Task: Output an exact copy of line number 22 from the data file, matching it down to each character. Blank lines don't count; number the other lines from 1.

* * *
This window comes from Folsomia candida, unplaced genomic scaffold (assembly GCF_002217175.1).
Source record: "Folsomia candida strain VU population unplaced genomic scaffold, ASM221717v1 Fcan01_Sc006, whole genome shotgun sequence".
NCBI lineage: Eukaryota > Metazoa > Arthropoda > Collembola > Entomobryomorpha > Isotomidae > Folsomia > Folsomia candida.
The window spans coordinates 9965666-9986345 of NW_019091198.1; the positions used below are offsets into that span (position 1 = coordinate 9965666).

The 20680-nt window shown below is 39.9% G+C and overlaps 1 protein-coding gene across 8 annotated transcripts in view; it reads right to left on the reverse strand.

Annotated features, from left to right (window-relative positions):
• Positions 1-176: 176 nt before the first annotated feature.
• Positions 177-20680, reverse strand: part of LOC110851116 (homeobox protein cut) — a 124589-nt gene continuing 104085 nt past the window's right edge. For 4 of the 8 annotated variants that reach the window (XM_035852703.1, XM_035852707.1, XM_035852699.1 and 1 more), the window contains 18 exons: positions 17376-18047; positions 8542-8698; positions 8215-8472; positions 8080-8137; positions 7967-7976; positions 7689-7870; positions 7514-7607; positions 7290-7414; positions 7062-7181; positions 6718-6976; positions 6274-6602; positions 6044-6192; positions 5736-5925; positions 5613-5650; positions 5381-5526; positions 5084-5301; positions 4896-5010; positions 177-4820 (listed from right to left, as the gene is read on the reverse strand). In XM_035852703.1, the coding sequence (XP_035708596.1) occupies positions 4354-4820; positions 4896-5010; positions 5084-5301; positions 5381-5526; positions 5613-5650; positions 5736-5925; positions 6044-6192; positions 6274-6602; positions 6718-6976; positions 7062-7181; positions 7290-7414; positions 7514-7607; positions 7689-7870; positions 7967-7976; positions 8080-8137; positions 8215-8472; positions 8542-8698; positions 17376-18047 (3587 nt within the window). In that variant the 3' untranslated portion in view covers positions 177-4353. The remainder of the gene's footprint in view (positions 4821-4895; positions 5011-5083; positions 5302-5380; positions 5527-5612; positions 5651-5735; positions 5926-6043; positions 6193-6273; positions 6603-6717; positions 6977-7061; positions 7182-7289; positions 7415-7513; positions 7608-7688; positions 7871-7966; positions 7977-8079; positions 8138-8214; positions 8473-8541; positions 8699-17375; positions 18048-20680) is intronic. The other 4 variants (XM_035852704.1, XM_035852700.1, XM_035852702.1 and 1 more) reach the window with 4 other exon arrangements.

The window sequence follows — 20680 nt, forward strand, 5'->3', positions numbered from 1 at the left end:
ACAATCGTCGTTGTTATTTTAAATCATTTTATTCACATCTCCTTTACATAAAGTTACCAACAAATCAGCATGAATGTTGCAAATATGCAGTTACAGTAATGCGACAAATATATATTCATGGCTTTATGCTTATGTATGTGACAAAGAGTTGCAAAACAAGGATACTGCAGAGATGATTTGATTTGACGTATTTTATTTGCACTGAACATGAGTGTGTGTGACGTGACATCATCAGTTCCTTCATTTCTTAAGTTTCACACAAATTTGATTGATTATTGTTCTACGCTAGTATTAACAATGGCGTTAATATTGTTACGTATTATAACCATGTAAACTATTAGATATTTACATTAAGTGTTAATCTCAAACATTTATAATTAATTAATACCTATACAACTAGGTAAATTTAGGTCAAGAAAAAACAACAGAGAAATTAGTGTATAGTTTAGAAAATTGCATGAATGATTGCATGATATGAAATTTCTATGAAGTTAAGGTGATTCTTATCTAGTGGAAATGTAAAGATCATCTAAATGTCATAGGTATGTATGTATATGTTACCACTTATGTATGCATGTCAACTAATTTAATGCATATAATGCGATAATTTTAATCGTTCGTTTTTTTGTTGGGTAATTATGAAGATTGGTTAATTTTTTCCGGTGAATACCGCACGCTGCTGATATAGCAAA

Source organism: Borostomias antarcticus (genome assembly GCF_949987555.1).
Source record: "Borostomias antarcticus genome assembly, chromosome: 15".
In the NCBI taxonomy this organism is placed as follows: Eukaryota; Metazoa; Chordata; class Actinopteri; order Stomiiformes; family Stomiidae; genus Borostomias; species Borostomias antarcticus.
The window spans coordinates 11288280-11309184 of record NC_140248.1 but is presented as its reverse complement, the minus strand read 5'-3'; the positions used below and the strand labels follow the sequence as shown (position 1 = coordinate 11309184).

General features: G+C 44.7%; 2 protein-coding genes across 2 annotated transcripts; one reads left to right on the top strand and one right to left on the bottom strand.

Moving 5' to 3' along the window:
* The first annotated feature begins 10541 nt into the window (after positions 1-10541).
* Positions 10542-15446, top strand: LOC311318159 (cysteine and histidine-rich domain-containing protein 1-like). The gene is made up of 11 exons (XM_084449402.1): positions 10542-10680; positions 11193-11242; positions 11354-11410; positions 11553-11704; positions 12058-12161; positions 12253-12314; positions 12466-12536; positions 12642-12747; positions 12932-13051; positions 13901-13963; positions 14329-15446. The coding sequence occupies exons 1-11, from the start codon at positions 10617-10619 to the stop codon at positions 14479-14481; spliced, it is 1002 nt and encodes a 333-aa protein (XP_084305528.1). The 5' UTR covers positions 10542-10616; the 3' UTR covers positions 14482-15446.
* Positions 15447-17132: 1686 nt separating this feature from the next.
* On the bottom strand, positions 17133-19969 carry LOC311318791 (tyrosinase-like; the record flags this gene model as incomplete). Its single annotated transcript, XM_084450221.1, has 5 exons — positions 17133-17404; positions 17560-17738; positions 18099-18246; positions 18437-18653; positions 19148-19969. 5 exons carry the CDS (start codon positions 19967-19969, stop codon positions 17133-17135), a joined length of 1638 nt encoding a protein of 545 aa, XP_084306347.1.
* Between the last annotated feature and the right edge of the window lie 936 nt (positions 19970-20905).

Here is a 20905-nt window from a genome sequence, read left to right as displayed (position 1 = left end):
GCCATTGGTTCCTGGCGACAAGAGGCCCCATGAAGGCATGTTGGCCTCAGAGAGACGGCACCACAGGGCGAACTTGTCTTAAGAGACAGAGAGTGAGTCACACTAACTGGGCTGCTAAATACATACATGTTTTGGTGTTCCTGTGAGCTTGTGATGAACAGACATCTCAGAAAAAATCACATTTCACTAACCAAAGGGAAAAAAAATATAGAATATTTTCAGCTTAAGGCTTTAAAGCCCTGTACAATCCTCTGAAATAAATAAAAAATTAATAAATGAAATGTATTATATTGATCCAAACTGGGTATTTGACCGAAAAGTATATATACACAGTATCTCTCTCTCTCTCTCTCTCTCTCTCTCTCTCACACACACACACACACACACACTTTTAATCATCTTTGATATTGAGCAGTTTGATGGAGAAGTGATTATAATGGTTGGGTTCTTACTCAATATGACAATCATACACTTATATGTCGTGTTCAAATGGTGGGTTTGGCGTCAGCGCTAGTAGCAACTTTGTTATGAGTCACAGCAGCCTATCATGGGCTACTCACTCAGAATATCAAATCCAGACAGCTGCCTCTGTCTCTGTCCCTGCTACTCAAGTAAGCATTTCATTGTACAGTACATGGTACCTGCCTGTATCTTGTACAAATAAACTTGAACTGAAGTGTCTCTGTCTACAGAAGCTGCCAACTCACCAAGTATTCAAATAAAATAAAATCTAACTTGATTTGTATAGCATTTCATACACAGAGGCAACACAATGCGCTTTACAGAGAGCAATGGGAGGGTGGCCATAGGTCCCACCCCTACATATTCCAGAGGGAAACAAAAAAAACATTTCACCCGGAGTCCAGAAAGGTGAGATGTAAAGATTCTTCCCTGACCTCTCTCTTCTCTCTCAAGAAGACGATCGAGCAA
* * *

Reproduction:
Here is a 20905-nt window from a genome sequence, read left to right as displayed (position 1 = left end):